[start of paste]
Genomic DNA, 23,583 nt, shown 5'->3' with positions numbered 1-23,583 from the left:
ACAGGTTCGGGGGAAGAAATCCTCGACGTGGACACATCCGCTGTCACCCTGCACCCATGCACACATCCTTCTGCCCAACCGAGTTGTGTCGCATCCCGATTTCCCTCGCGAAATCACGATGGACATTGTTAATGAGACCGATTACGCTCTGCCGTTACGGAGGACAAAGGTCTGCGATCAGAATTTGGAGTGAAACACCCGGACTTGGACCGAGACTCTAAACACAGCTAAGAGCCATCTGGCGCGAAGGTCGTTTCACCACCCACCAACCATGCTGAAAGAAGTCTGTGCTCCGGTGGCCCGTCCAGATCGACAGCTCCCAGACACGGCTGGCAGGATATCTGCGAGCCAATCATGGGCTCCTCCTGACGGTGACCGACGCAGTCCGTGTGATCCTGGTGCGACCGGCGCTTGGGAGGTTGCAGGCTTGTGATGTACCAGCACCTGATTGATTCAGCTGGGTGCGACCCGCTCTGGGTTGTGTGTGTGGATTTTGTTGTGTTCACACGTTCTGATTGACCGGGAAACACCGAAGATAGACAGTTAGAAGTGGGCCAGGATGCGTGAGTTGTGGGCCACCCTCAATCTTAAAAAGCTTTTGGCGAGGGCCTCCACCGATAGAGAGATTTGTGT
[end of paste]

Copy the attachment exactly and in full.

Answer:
Genomic DNA, 23,583 nt, shown 5'->3' with positions numbered 1-23,583 from the left:
ACAGGTTCGGGGGAAGAAATCCTCGACGTGGACACATCCGCTGTCACCCTGCACCCATGCACACATCCTTCTGCCCAACCGAGTTGTGTCGCATCCCGATTTCCCTCGCGAAATCACGATGGACATTGTTAATGAGACCGATTACGCTCTGCCGTTACGGAGGACAAAGGTCTGCGATCAGAATTTGGAGTGAAACACCCGGACTTGGACCGAGACTCTAAACACAGCTAAGAGCCATCTGGCGCGAAGGTCGTTTCACCACCCACCAACCATGCTGAAAGAAGTCTGTGCTCCGGTGGCCCGTCCAGATCGACAGCTCCCAGACACGGCTGGCAGGATATCTGCGAGCCAATCATGGGCTCCTCCTGACGGTGACCGACGCAGTCCGTGTGATCCTGGTGCGACCGGCGCTTGGGAGGTTGCAGGCTTGTGATGTACCAGCACCTGATTGATTCAGCTGGGTGCGACCCGCTCTGGGTTGTGTGTGTGGATTTTGTTGTGTTCACACGTTCTGATTGACCGGGAAACACCGAAGATAGACAGTTAGAAGTGGGCCAGGATGCGTGAGTTGTGGGCCACCCTCAATCTTAAAAAGCTTTTGGCGAGGGCCTCCACCGATAGAGAGATTTGTGT